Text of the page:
Al Horford isn’t going to talk contract with the Hawks until after the season, as he told Chris Vivlamore of the Atlanta Journal-Constitution, but the idea that the big man, whose contract expires next summer, isn’t anxious to entertain an extension shouldn’t alarm Hawks fans. An extension for Horford, like most top-tier veterans, would entail a financial sacrifice so profound that it essentially precludes any legitimate consideration of the idea.
Veterans are only eligible to receive a starting salary of 7.5% more than the salary in the final season of the contract under its existing terms, or, in special cases, the contract’s average salary. Teams with cap room can go beyond these constraints, via a renegotiation, but the circumstances that lead to that are so rarely in place that when the Nuggets pulled off renegotiations with Wilson Chandler and Danilo Gallinari this summer, they were only the first and second renegotiations under the 2011 collective bargaining agreement.
Veteran extensions aren’t like rookie scale extensions, which allow players to sign for up to the maximum salary. Plus, veteran extensions can cover no more than three additional seasons, whereas rookie scale extensions can run as long as five. Rookie scale extensions more closely resemble free agent deals. Horford could sign a five-year contract in free agency next summer starting at as much as $24.9MM, the projected max for a player with his level of experience. A veteran extension for Horford would entail the equivalent of a three-year contract starting at only $12.9MM. The choice is clear.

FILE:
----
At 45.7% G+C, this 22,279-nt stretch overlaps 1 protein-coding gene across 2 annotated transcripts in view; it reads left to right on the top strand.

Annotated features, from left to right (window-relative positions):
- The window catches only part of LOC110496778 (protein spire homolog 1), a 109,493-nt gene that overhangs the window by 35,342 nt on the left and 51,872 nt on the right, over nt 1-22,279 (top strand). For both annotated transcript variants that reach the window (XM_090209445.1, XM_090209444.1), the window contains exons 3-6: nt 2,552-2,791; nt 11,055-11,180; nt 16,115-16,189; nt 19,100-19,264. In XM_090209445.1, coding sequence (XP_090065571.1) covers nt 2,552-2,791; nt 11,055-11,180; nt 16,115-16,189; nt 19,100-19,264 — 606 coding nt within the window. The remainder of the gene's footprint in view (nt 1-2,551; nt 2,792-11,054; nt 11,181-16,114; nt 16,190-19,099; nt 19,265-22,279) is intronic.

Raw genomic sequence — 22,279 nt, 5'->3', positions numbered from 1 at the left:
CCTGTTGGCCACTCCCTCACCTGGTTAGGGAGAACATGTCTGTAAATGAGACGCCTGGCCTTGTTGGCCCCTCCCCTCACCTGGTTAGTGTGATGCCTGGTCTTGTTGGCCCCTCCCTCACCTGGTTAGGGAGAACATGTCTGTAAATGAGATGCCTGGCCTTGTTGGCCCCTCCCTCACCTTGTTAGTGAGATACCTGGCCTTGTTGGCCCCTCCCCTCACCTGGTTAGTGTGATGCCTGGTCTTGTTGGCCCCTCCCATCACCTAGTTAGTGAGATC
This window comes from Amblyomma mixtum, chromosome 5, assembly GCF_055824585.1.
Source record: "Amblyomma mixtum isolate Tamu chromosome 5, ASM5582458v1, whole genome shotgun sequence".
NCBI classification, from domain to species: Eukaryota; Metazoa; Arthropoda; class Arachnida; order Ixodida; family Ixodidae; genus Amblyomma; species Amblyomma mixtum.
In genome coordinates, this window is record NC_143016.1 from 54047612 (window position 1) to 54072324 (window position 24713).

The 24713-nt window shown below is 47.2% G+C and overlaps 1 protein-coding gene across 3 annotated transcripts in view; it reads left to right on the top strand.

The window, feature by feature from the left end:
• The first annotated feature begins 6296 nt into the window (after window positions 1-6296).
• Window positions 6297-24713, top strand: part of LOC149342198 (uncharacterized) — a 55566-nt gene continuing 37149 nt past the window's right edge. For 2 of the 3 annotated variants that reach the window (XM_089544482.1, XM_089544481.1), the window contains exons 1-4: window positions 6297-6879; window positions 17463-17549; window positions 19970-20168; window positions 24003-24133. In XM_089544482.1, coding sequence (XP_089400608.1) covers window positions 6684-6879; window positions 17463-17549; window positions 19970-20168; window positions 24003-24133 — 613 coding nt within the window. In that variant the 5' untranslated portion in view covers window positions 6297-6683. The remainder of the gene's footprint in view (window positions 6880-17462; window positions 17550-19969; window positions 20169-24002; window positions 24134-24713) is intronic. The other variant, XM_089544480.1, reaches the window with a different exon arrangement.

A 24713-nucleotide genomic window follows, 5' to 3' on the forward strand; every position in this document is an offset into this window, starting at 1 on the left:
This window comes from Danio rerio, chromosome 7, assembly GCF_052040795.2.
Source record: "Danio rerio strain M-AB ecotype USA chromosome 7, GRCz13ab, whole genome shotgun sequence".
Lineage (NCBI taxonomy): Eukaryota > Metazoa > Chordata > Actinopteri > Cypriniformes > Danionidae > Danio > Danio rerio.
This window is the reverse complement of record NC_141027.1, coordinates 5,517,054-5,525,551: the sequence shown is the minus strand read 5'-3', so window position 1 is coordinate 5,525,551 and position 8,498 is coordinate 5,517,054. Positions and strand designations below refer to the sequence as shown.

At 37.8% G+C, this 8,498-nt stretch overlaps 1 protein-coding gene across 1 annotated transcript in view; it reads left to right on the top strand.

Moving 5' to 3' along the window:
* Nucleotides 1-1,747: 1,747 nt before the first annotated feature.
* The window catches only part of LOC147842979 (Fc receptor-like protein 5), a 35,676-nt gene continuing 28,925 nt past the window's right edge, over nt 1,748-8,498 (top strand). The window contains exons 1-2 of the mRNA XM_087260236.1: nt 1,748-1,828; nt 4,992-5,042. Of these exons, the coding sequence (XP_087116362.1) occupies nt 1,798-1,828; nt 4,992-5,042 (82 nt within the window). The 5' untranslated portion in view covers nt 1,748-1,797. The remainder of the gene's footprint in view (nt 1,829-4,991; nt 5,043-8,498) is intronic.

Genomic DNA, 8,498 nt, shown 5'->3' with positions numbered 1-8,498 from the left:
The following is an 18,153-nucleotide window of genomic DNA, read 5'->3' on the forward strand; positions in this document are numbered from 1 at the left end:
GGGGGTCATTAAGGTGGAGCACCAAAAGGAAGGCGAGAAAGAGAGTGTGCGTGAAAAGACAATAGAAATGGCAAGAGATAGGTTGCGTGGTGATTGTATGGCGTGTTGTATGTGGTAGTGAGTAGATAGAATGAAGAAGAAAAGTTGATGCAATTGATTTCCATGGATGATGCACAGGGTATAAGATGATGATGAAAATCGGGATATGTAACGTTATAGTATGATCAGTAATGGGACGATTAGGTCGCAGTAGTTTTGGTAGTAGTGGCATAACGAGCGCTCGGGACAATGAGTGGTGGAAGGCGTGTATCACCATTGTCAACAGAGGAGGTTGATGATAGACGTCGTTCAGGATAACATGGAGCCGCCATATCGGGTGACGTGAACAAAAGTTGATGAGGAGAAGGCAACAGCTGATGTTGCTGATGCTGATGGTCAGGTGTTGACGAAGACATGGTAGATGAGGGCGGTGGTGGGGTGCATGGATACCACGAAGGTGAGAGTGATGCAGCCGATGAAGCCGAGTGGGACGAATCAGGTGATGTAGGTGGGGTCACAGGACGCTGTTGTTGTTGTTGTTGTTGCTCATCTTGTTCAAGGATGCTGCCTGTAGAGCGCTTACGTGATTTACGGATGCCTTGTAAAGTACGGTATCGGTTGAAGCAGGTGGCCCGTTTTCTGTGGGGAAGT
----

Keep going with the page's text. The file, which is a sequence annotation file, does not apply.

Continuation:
The same logic would apply to Serge Ibaka, who just today joined the ranks of those eligible for a veteran extension. That’s not so for Jeff Green, who wouldn’t realistically be able to command a max contract next summer. He’ll become eligible for a veteran extension Saturday, and it would be reasonable to envision him signing one with the Grizzlies between now and the expiration of his contract next June 30th.
Further limiting the scope of veteran extensions is the fact that a player may only sign one if he’s been under his existing contract for three years, or once three years have passed since the last time he signed an extension. That means any contract that doesn’t run at least four seasons can’t be extended. The complete list of players currently eligible for veteran extensions is below:
- Ryan Anderson, Pelicans
- Nicolas Batum, Hornets*
- Mike Conley, Grizzlies
- Jamal Crawford, Clippers
- Jared Dudley, Wizards*
- Kevin Durant, Thunder
- Eric Gordon, Pelicans
- Blake Griffin, Clippers
- Raymond Felton, Mavericks
- Roy Hibbert, Lakers*
- George Hill, Pacers
- Al Horford, Hawks
- Serge Ibaka, Thunder
- Ersan Ilyasova, Pistons*
- Joe Johnson, Nets
- Courtney Lee, Grizzlies
- David Lee, Celtics*
- Ian Mahinmi, Pacers
- Nene, Wizards
- Joakim Noah, Bulls
- Steve Novak, Thunder*
- Derrick Rose, Bulls
- Gerald Wallace, Sixers*
- Russell Westbrook, Thunder
The following players will become eligible for veteran extensions soon:
- Jeff Green (Grizzlies) becomes extension-eligible on Saturday.
- Ty Lawson (Rockets) becomes extension-eligible on October 30th.*
- Stephen Curry (Warriors) becomes extension-eligible on October 31st.
- DeMar DeRozan (Raptors) becomes extension-eligible on October 31st.
- Taj Gibson (Bulls) becomes extension-eligible on October 31st.
- James Harden (Rockets) becomes extension-eligible on October 31st.
- Jrue Holiday (Pelicans) becomes extension-eligible on October 31st.
See the list of players eligible for rookie scale extensions right here.
* — These players have been traded within the last six months, so they face further constraints. Veteran extensions for them can cover only two seasons, and the starting salary can be no more than 4.5% greater than the salary in the last season in the existing contract.
Keeping in mind that veteran stars have no financial motivation to sign an extension, which player or players on this list do you think would be strong extension candidates? Leave a comment to tell us.